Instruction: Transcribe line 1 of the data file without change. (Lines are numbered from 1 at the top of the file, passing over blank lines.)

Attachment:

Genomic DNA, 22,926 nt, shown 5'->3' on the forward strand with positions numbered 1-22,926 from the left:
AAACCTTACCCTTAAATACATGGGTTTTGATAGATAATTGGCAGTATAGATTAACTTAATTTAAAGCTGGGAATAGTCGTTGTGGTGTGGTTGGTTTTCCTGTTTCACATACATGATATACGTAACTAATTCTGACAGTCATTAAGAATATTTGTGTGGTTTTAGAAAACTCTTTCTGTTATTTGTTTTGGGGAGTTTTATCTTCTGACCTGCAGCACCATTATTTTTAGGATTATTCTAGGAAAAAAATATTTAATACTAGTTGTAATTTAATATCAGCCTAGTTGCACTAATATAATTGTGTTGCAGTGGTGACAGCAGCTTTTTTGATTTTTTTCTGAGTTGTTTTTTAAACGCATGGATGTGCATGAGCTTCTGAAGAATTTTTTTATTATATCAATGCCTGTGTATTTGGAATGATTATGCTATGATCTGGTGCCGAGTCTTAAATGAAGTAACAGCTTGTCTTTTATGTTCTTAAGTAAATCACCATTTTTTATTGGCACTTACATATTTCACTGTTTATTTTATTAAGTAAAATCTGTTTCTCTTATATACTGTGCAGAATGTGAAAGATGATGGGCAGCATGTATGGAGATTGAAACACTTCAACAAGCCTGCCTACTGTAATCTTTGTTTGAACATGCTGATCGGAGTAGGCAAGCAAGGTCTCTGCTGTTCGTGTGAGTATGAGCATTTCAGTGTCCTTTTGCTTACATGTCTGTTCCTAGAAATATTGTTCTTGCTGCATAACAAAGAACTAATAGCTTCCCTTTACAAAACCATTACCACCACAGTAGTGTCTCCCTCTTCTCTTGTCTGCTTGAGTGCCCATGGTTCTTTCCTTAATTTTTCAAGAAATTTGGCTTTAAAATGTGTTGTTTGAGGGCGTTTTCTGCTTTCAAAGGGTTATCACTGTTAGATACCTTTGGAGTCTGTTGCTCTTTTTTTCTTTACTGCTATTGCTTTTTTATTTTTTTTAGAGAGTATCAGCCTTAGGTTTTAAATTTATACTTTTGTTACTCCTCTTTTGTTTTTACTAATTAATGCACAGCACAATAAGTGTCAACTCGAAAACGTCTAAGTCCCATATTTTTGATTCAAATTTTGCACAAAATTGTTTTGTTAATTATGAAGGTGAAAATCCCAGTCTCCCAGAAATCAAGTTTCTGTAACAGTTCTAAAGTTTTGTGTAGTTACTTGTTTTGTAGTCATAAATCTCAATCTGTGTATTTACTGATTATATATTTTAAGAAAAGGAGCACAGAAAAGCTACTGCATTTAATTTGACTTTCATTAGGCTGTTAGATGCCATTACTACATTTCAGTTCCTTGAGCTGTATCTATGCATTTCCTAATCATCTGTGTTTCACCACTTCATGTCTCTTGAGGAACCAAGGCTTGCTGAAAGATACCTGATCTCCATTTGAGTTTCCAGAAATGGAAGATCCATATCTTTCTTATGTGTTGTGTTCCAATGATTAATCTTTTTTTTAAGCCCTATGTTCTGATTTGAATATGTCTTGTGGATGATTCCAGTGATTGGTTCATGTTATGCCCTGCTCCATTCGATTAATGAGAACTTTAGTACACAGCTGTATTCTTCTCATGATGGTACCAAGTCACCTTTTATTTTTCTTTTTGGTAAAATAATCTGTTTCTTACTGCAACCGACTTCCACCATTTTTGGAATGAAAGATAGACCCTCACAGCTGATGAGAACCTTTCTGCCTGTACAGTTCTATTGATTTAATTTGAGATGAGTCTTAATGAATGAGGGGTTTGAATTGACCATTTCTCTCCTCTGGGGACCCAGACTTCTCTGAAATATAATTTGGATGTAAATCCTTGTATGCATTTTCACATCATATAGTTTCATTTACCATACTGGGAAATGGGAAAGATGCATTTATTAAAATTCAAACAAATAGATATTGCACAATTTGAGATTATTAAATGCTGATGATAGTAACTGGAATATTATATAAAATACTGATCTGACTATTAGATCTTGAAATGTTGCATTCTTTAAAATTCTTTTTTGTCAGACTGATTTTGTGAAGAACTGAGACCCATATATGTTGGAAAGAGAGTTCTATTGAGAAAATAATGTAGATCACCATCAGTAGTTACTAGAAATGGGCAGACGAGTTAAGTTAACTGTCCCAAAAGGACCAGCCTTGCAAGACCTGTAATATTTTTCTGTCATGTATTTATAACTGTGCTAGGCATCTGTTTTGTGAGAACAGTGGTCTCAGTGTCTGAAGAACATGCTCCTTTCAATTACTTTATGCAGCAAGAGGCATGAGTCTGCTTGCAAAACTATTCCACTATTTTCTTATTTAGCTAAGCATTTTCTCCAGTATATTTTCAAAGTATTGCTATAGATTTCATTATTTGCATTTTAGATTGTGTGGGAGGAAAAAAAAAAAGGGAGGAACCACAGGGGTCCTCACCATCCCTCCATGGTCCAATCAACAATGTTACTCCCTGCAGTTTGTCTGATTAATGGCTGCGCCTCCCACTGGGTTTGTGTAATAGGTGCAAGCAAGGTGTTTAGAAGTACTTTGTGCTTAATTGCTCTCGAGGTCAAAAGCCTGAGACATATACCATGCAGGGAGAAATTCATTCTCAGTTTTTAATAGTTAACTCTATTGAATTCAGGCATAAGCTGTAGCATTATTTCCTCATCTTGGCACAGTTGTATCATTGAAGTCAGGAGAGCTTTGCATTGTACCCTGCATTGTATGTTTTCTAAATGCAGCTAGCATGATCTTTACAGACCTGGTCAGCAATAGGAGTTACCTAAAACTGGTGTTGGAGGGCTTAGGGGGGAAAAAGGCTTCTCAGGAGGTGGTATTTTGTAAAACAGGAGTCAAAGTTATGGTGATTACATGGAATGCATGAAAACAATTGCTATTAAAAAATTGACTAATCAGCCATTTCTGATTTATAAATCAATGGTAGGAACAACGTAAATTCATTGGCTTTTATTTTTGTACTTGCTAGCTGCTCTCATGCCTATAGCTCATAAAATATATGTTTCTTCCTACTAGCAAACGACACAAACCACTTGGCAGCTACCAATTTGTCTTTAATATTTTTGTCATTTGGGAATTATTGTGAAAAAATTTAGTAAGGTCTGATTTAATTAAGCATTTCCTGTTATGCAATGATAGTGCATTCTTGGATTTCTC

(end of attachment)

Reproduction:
Genomic DNA, 22,926 nt, shown 5'->3' on the forward strand with positions numbered 1-22,926 from the left: